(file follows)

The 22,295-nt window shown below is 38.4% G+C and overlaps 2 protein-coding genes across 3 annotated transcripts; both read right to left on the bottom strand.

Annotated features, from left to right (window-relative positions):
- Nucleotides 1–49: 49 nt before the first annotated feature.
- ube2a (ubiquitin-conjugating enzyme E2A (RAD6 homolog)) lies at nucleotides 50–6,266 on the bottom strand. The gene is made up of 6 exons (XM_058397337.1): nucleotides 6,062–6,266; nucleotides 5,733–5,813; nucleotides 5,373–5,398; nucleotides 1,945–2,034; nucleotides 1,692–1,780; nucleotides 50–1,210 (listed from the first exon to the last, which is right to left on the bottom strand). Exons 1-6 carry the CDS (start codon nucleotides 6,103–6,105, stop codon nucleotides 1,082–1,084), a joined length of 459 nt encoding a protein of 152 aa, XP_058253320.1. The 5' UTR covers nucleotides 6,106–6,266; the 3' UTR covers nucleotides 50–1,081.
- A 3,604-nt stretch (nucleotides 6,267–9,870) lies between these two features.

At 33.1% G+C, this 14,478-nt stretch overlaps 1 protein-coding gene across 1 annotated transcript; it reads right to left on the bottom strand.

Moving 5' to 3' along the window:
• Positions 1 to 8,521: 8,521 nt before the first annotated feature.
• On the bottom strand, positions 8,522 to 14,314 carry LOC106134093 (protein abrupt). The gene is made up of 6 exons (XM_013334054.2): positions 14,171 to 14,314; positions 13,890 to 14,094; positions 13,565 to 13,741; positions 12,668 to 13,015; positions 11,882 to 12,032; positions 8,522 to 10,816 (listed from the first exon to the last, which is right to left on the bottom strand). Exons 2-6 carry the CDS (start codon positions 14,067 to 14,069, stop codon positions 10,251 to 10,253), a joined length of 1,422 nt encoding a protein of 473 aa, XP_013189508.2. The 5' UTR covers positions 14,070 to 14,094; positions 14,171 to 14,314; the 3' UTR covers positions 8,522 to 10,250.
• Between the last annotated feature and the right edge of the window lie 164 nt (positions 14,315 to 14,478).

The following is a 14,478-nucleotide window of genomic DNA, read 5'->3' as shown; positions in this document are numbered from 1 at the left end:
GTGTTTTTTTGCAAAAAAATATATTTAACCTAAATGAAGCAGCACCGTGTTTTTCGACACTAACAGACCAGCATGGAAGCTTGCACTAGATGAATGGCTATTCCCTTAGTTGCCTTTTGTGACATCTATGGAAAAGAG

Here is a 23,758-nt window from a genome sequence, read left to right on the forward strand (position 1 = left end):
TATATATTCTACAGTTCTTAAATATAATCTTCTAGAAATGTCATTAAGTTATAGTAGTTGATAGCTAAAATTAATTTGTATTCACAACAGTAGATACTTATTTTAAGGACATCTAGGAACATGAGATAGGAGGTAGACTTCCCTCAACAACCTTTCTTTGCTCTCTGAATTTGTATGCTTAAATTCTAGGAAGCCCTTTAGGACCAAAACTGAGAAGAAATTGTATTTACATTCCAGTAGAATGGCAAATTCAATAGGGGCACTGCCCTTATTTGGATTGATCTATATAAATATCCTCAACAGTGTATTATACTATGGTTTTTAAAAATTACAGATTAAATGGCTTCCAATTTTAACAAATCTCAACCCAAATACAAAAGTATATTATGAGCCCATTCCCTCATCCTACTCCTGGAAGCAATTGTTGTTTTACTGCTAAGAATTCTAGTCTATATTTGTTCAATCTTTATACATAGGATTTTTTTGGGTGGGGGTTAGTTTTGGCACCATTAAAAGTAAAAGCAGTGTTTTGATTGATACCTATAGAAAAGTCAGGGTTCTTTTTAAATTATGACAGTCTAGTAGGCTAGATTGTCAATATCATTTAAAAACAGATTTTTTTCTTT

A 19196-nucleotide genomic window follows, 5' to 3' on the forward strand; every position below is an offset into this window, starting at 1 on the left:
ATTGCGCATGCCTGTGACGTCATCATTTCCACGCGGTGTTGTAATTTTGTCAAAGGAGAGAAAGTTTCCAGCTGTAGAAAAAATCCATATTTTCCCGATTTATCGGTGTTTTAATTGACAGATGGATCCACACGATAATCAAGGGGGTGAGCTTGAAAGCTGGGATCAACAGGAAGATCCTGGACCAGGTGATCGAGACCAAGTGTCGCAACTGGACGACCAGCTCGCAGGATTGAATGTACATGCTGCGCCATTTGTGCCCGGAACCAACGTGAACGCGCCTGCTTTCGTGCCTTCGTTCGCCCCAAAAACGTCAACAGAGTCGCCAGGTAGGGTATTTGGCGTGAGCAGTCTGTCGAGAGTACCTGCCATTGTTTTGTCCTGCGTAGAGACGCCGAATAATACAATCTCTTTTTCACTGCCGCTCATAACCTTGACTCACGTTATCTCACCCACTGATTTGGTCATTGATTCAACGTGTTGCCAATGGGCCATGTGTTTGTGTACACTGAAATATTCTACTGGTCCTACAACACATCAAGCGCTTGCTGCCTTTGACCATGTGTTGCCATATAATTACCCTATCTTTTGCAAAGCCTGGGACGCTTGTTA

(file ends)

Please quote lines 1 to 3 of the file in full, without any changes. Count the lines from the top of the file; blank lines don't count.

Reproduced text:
The 22,295-nt window shown below is 38.4% G+C and overlaps 2 protein-coding genes across 3 annotated transcripts; both read right to left on the bottom strand.

Annotated features, from left to right (window-relative positions):
- Nucleotides 1–49: 49 nt before the first annotated feature.